Once you’ve reduced your commitments and outsourced as much as possible, take a look at what remains. Is there anything you can delay? Some deadlines can be extended without repercussion, so try to give yourself some slack where you can. At home, dishes can go unwashed and laundry can go unfolded for a while.
Once you’ve cut down your to-do list as much as possible, incorporate some deliberate self-care. Take 10 minutes out of your workday and go for a walk. Schedule a haircut and ignore your phone the whole time. Dust off the hobby you used to enjoy and spend just 20 minutes on it. And don’t forget to take care of your health – lay off the alcohol, avoid excessive sugar and sleep as much as you can.
Finally, take a hard look at your calendar and schedule a holiday – even if it’s just a weekend getaway – as soon as possible. Book it now and enjoy every minute of anticipating the break!
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Making the most of survival mode
Once you get into survival mode, there are a few things you need to do to make sure you don’t go right back into overdrive. The end game is to get yourself into restoration mode, and usually (but not always) that means rest.
First and foremost, don’t take on any additional work until the thing that’s breaking your back is resolved. Give yourself plenty of breathing space in your schedule so you can build in some “off” hours to rest and repair yourself physically and mentally.
If the idea of shrinking back and sitting around in your new spare time seems torturous to you, and something stimulating or enjoyable is the only way you can fathom surviving, this is the time to find something new and exciting to do. If there’s a facet of your work you’ve been meaning to learn more about, stop putting it off and start learning it. Take an online course, join a meet-up, or try making something physical with your hands. Even learning to cook a new recipe can inject some liveliness in an otherwise cringeworthy period.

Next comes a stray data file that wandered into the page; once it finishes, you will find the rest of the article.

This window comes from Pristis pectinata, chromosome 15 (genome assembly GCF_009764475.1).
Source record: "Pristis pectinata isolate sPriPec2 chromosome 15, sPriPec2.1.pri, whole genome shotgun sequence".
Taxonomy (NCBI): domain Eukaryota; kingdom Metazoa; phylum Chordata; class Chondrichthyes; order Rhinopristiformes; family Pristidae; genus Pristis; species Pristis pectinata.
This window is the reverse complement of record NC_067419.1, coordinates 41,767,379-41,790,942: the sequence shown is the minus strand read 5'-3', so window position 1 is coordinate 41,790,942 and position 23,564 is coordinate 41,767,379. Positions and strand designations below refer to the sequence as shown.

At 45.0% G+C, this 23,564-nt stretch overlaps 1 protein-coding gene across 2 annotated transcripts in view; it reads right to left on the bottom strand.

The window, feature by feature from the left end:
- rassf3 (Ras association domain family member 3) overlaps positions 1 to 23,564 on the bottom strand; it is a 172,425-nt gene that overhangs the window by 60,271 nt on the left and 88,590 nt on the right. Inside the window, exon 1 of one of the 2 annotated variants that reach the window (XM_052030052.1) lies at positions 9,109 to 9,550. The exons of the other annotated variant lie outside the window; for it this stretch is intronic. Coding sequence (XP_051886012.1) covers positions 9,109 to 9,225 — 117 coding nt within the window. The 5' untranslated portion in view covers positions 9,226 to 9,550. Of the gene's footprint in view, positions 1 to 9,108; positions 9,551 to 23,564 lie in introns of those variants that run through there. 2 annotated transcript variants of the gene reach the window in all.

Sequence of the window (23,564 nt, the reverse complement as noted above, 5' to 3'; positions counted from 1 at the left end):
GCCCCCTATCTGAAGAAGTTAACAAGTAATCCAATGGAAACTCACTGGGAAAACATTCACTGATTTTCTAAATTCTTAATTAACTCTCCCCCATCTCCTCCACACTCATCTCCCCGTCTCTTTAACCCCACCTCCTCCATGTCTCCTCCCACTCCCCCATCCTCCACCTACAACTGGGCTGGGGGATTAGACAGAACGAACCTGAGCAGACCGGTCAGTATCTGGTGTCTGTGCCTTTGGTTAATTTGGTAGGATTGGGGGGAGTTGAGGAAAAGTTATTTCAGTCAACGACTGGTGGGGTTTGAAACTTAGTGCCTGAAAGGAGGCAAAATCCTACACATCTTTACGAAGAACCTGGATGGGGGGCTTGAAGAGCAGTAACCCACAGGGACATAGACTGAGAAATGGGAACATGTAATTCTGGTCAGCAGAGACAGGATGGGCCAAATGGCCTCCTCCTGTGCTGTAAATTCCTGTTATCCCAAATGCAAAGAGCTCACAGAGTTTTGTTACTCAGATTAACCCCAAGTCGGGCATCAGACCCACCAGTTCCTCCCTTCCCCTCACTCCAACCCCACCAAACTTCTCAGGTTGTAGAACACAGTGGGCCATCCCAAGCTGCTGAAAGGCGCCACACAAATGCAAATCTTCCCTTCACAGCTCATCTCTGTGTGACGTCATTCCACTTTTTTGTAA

Most of us, though, need space and quiet. We need to stop doing the things that make us frantic or stressed. This may mean changing commute routes. It probably means deleting the social media apps from your phone for a while. It definitely means not multi-tasking.
Let yourself go quiet, and your body and mind will repair themselves in the peace.
As you get some of that space and there’s a little less sand in your gears, you can start to look for things that add little hits of pressure or irritation in any part of your life. This could be a slew of invoices you’ve been meaning to process, an annoying beep or reminder you want to figure out how to turn off, or a tap that won’t stop dripping.
If something will take you five minutes or less to handle, just handle it. The satisfaction of the accomplishment will be a boost, and the relief of having that annoyance gone will clear up more mental space than you’d expect. If, for example, you’re tripping over the same empty laundry basket at the foot of your bed every day; once you finally put it away, the tremendous relief from not having that basket there anymore will make a big difference in your day. Little things like that really do add up to noticeable positive changes in your day.
How to avoid having burnout and not have a ‘next time’
Because burnout most often comes from being overextended, the key to avoiding burnout is taking control of your schedule and not overextending yourself. A lot of this boils down to scheduling.
Take a realistic look at your turnaround times. Are you booking projects back-to-back with no room for error? That’s asking for trouble. Start padding your deadlines and build in some margin for yourself. That way, you’ve got extra time to handle all the surprise issues that pop up. Plus, if you end up not needing the extra time, you make your boss extra-happy by delivering early!